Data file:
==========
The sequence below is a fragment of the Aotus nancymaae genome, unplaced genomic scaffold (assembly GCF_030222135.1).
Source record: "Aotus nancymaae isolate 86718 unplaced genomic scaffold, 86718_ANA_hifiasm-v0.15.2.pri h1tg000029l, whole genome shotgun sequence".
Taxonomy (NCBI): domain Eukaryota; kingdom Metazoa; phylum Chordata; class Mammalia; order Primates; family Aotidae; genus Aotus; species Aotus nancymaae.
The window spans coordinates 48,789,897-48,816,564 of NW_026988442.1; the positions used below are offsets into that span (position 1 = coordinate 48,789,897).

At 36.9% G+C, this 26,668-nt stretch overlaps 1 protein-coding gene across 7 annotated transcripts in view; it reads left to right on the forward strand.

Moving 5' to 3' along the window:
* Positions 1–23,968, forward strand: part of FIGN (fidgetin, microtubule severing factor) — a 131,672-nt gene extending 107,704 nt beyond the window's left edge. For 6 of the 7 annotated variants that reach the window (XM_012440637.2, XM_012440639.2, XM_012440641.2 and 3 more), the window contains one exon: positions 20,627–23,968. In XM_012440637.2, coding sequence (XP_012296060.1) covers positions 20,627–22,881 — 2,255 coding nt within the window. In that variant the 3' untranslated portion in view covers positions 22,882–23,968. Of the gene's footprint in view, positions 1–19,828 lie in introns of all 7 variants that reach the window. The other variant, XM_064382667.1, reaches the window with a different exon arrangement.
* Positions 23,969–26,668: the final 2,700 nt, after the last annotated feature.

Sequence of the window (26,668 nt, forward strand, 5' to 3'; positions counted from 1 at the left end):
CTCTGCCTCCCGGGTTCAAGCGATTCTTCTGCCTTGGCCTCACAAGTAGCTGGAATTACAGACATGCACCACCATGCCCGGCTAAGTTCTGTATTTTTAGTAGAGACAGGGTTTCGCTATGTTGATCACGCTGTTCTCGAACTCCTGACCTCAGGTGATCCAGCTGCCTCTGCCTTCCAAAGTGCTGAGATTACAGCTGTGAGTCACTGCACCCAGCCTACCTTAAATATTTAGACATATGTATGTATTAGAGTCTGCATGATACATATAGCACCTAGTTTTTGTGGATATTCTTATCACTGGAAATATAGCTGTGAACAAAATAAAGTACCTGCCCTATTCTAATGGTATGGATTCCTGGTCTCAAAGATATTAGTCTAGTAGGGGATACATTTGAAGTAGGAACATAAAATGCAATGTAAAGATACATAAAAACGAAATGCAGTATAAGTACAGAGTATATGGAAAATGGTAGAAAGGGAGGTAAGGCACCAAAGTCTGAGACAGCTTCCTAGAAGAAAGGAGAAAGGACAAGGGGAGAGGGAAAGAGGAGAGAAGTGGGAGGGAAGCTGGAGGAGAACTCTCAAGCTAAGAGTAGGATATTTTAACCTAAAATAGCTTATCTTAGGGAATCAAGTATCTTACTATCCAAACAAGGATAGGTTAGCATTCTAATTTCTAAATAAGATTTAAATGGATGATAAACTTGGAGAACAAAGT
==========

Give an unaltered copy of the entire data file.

The sequence below is a fragment of the Aotus nancymaae genome, unplaced genomic scaffold (assembly GCF_030222135.1).
Source record: "Aotus nancymaae isolate 86718 unplaced genomic scaffold, 86718_ANA_hifiasm-v0.15.2.pri h1tg000029l, whole genome shotgun sequence".
Taxonomy (NCBI): domain Eukaryota; kingdom Metazoa; phylum Chordata; class Mammalia; order Primates; family Aotidae; genus Aotus; species Aotus nancymaae.
The window spans coordinates 48,789,897-48,816,564 of NW_026988442.1; the positions used below are offsets into that span (position 1 = coordinate 48,789,897).

At 36.9% G+C, this 26,668-nt stretch overlaps 1 protein-coding gene across 7 annotated transcripts in view; it reads left to right on the forward strand.

Moving 5' to 3' along the window:
* Positions 1–23,968, forward strand: part of FIGN (fidgetin, microtubule severing factor) — a 131,672-nt gene extending 107,704 nt beyond the window's left edge. For 6 of the 7 annotated variants that reach the window (XM_012440637.2, XM_012440639.2, XM_012440641.2 and 3 more), the window contains one exon: positions 20,627–23,968. In XM_012440637.2, coding sequence (XP_012296060.1) covers positions 20,627–22,881 — 2,255 coding nt within the window. In that variant the 3' untranslated portion in view covers positions 22,882–23,968. Of the gene's footprint in view, positions 1–19,828 lie in introns of all 7 variants that reach the window. The other variant, XM_064382667.1, reaches the window with a different exon arrangement.
* Positions 23,969–26,668: the final 2,700 nt, after the last annotated feature.

Sequence of the window (26,668 nt, forward strand, 5' to 3'; positions counted from 1 at the left end):
CTCTGCCTCCCGGGTTCAAGCGATTCTTCTGCCTTGGCCTCACAAGTAGCTGGAATTACAGACATGCACCACCATGCCCGGCTAAGTTCTGTATTTTTAGTAGAGACAGGGTTTCGCTATGTTGATCACGCTGTTCTCGAACTCCTGACCTCAGGTGATCCAGCTGCCTCTGCCTTCCAAAGTGCTGAGATTACAGCTGTGAGTCACTGCACCCAGCCTACCTTAAATATTTAGACATATGTATGTATTAGAGTCTGCATGATACATATAGCACCTAGTTTTTGTGGATATTCTTATCACTGGAAATATAGCTGTGAACAAAATAAAGTACCTGCCCTATTCTAATGGTATGGATTCCTGGTCTCAAAGATATTAGTCTAGTAGGGGATACATTTGAAGTAGGAACATAAAATGCAATGTAAAGATACATAAAAACGAAATGCAGTATAAGTACAGAGTATATGGAAAATGGTAGAAAGGGAGGTAAGGCACCAAAGTCTGAGACAGCTTCCTAGAAGAAAGGAGAAAGGACAAGGGGAGAGGGAAAGAGGAGAGAAGTGGGAGGGAAGCTGGAGGAGAACTCTCAAGCTAAGAGTAGGATATTTTAACCTAAAATAGCTTATCTTAGGGAATCAAGTATCTTACTATCCAAACAAGGATAGGTTAGCATTCTAATTTCTAAATAAGATTTAAATGGATGATAAACTTGGAGAACAAAGT